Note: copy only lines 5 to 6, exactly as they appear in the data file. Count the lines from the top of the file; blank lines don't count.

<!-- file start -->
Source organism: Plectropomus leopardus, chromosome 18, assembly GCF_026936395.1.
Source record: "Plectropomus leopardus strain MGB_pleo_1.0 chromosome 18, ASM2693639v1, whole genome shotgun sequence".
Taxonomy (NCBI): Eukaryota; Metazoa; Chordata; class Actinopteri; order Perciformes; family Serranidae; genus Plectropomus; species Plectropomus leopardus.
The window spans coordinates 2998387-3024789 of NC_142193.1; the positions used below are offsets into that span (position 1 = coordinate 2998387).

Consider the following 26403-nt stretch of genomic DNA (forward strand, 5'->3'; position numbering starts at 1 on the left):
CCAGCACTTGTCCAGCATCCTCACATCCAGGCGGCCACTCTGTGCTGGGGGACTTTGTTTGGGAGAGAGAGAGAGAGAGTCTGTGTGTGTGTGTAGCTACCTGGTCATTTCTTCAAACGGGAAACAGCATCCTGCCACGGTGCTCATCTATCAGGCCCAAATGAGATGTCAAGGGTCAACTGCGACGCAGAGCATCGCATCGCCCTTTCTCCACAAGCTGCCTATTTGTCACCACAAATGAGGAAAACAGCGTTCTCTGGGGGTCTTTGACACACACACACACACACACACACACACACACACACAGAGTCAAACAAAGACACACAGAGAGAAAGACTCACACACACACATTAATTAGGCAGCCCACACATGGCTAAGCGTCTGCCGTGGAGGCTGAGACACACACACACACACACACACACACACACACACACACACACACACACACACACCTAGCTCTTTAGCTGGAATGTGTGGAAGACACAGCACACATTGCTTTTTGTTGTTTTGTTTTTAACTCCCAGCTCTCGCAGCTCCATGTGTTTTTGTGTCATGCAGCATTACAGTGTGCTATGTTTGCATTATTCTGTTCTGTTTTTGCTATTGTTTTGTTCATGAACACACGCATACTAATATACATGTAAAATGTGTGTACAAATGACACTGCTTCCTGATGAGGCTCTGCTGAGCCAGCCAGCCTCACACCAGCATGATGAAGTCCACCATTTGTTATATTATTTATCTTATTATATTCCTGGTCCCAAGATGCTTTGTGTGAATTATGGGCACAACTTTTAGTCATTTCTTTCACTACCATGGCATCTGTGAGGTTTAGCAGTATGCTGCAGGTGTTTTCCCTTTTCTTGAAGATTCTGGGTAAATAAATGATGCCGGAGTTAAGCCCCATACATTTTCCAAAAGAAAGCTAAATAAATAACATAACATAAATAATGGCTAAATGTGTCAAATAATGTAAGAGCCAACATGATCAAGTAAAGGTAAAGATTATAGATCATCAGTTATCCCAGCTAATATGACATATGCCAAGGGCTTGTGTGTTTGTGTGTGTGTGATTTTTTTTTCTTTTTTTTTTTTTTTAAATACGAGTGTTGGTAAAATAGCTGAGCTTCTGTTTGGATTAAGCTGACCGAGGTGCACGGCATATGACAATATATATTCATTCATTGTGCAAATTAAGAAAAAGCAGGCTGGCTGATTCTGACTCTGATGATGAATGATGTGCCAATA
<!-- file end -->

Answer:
Consider the following 26403-nt stretch of genomic DNA (forward strand, 5'->3'; position numbering starts at 1 on the left):
CCAGCACTTGTCCAGCATCCTCACATCCAGGCGGCCACTCTGTGCTGGGGGACTTTGTTTGGGAGAGAGAGAGAGAGAGTCTGTGTGTGTGTGTAGCTACCTGGTCATTTCTTCAAACGGGAAACAGCATCCTGCCACGGTGCTCATCTATCAGGCCCAAATGAGATGTCAAGGGTCAACTGCGACGCAGAGCATCGCATCGCCCTTTCTCCACAAGCTGCCTATTTGTCACCACAAATGAGGAAAACAGCGTTCTCTGGGGGTCTTTGACACACACACACACACACACACACACACACACACACAGAGTCAAACAAAGACACACAGAGAGAAAGACTCACACACACACATTAATTAGGCAGCCCACACATGGCTAAGCGTCTGCCGTGGAGGCTGAGACACACACACACACACACACACACACACACACACACACACACACACACACACACCTAGCTCTTTAGCTGGAATGTGTGGAAGACACAGCACACATTGCTTTTTGTTGTTTTGTTTTTAACTCCCAGCTCTCGCAGCTCCATGTGTTTTTGTGTCATGCAGCATTACAGTGTGCTATGTTTGCATTATTCTGTTCTGTTTTTGCTATTGTTTTGTTCATGAACACACGCATACTAATATACATGTAAAATGTGTGTACAAATGACACTGCTTCCTGATGAGGCTCTGCTGAGCCAGCCAGCCTCACACCAGCATGATGAAGTCCACCATTTGTTATATTATTTATCTTATTATATTCCTGGTCCCAAGATGCTTTGTGTGAATTATGGGCACAACTTTTAGTCATTTCTTTCACTACCATGGCATCTGTGAGGTTTAGCAGTATGCTGCAGGTGTTTTCCCTTTTCTTGAAGATTCTGGGTAAATAAATGATGCCGGAGTTAAGCCCCATACATTTTCCAAAAGAAAGCTAAATAAATAACATAACATAAATAATGGCTAAATGTGTCAAATAATGTAAGAGCCAACATGATCAAGTAAAGGTAAAGATTATAGATCATCAGTTATCCCAGCTAATATGACATATGCCAAGGGCTTGTGTGTTTGTGTGTGTGTGATTTTTTTTTCTTTTTTTTTTTTTTTAAATACGAGTGTTGGTAAAATAGCTGAGCTTCTGTTTGGATTAAGCTGACCGAGGTGCACGGCATATGACAATATATATTCATTCATTGTGCAAATTAAGAAAAAGCAGGCTGGCTGATTCTGACTCTGATGATGAATGATGTGCCAATA